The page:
Putting everything on the credit card might seem like an easy way to fund your wedding. But unless you pay your balance off every month, you could be headed for a negative credit cycle.

Around 18 per cent of Australian couples pay for their weddings by credit card. But according to recent research by SocietyOne, eleven per cent of millennials regret doing so.  Couples can spend years paying the interest off – which isn’t the ideal start to married life.

According to ASIC’s MoneySmart website, the average Aussie wedding costs around $36,000. If you were to pay this off with a credit card with an average interest rate of 17.22 per cent, you could expect to pay $14,000 interest – and that’s if you make repayments of $1000 per month for four years and three months. The longer it takes you to pay the debt back, the more interest you’ll end up paying.

You should view a credit card as a short-term cash flow tool that can help finance your wedding, but you need to be savvy about it. Make the most of features like interest-free periods, balance transfers and rewards, but don’t bite off more than you can chew.

Some of the mistakes to avoid are:

1. Spending more than you will be able to pay back.

An ASIC wedding survey found that more than 35% of couples end up spending beyond their budget for their wedding day.

It’s easy to put stuff on the credit card when you’ve blown your budget… today’s problem can be dealt with some other day. But that other day can drag on for years if you overdo it on the plastic.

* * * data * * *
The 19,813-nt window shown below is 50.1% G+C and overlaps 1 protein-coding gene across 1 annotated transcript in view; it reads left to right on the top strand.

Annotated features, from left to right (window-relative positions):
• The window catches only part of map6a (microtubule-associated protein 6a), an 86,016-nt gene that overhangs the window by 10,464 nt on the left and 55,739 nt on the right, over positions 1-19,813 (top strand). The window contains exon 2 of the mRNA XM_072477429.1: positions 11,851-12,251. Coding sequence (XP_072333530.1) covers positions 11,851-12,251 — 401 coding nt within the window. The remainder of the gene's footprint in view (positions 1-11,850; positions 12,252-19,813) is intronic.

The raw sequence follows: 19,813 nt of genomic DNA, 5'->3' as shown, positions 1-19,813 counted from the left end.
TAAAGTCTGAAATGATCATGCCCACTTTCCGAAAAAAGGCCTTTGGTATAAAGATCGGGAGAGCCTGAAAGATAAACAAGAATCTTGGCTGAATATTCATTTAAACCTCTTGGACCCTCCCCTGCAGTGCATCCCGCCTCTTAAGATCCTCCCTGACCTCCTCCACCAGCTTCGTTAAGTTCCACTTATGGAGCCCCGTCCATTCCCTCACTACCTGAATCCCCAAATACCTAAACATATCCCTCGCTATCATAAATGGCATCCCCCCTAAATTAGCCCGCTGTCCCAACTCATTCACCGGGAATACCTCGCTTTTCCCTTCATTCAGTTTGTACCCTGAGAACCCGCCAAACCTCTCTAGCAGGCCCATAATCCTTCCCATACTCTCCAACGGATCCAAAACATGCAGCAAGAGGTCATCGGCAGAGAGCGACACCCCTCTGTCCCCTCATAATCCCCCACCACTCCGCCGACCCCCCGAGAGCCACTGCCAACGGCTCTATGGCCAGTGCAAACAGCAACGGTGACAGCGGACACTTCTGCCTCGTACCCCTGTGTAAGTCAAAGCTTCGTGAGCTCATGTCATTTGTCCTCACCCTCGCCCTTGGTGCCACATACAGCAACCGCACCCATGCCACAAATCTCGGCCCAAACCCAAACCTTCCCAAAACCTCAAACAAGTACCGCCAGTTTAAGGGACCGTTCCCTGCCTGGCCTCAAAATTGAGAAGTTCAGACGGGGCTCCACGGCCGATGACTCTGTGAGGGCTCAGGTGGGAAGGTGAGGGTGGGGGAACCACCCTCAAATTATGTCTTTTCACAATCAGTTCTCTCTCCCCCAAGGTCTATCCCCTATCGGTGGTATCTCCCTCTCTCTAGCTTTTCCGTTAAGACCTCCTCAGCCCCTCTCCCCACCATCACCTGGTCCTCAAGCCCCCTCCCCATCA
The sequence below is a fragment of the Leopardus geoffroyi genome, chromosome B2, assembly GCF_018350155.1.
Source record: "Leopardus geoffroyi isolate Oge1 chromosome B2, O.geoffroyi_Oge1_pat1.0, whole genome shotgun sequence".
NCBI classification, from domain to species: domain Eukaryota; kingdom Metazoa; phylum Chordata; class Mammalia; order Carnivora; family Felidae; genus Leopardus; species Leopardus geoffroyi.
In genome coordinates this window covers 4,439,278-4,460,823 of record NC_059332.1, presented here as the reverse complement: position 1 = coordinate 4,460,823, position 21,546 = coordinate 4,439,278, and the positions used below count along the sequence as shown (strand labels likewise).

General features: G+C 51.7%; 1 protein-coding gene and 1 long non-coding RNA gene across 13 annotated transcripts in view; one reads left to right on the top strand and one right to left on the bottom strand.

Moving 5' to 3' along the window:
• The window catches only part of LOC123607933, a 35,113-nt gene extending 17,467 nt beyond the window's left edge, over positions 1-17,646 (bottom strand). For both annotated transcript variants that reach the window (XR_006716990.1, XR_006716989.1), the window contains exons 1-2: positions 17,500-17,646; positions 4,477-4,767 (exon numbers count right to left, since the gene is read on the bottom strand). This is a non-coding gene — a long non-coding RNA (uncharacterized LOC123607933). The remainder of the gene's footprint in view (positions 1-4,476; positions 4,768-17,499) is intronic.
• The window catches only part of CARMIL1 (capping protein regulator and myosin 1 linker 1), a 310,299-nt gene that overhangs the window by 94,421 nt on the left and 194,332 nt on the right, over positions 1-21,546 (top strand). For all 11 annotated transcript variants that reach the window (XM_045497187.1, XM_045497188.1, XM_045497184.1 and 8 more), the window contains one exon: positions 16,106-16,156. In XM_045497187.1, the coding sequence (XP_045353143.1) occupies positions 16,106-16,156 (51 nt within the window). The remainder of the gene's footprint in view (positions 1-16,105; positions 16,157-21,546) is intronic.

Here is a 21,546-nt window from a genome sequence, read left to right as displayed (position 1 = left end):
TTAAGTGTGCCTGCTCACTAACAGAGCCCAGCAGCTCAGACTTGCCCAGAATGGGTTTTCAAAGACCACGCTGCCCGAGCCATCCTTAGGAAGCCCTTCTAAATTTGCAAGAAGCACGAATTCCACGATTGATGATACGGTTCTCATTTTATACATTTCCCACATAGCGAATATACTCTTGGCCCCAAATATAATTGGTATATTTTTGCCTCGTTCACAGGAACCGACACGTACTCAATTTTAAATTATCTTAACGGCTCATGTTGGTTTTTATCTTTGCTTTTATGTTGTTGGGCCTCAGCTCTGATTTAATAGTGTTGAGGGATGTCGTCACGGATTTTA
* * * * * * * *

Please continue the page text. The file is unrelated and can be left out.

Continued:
2. High interest charges

When you keep a balance on your credit card, the debt balloons because of interest charges. When you are budgeting for your wedding you really should factor in the interest to get a true picture of what your wedding is going to cost. If you have no choice but to use your cards for some or all of your wedding, shop around and make sure you have a card with the lowest rate that’s out there.

3. Late repayments

Making your credit card repayments every month will help you to avoid late payment fees. But the more financially stretched you are and the bigger the monthly repayments, the harder that might be to achieve in reality all the time – especially if life throws you unforeseen circumstances down the track like health issues, job losses and so on. Not only that, but if you have a history of late credit card payments, you can damage your credit rating and that might make it hard to get finance for other things – like a home loan – later on.